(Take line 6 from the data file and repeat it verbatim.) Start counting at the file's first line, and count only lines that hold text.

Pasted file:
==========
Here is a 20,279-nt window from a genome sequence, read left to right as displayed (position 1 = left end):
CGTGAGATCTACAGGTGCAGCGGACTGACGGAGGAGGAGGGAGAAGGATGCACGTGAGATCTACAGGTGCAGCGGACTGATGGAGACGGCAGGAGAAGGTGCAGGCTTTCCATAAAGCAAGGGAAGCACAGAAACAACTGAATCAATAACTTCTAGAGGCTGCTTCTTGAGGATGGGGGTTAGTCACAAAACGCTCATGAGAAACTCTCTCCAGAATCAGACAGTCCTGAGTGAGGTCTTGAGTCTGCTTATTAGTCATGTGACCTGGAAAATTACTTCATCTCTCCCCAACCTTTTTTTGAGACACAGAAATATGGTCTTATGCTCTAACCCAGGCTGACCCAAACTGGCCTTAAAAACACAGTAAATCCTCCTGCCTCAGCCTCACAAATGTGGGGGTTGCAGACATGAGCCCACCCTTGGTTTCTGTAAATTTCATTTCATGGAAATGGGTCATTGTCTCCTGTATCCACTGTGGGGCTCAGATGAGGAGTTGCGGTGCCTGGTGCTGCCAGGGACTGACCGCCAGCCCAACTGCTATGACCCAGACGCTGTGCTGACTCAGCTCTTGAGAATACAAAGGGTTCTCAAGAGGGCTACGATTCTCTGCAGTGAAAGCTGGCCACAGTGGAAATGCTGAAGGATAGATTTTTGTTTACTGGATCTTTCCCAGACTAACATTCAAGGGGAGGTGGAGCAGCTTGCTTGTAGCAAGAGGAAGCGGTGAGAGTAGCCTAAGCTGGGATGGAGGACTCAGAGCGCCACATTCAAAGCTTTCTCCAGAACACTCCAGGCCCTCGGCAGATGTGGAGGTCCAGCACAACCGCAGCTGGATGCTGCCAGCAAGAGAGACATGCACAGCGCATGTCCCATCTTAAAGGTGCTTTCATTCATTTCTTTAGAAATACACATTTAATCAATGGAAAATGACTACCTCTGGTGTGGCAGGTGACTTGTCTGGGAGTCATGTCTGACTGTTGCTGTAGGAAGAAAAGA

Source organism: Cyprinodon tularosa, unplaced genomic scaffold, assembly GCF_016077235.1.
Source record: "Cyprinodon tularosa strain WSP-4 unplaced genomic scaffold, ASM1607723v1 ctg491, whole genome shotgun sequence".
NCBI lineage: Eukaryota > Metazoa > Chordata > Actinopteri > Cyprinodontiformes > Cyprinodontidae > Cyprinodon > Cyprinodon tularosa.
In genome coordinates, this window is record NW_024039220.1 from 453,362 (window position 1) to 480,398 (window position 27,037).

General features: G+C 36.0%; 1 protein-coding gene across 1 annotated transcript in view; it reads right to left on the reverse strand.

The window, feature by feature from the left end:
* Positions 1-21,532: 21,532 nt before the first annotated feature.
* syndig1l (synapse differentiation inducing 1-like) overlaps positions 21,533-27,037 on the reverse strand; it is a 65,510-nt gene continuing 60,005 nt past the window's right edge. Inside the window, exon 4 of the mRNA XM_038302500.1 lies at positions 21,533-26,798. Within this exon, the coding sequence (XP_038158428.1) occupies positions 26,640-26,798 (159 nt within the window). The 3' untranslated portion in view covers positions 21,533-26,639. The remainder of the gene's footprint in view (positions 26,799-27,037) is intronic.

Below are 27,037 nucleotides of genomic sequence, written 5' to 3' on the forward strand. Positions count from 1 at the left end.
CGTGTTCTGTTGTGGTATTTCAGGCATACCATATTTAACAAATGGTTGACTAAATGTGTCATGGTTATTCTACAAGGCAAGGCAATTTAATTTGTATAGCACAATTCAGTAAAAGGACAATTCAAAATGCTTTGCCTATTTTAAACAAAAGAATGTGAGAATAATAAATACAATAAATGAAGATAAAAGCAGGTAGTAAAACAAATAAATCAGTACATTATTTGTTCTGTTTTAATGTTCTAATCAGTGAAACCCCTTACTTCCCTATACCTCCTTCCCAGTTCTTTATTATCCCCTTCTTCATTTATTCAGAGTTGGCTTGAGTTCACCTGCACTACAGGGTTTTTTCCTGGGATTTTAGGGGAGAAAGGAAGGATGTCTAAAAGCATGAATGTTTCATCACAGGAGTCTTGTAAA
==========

In genome coordinates, this window is record NW_024039220.1 from 453,362 (window position 1) to 480,398 (window position 27,037).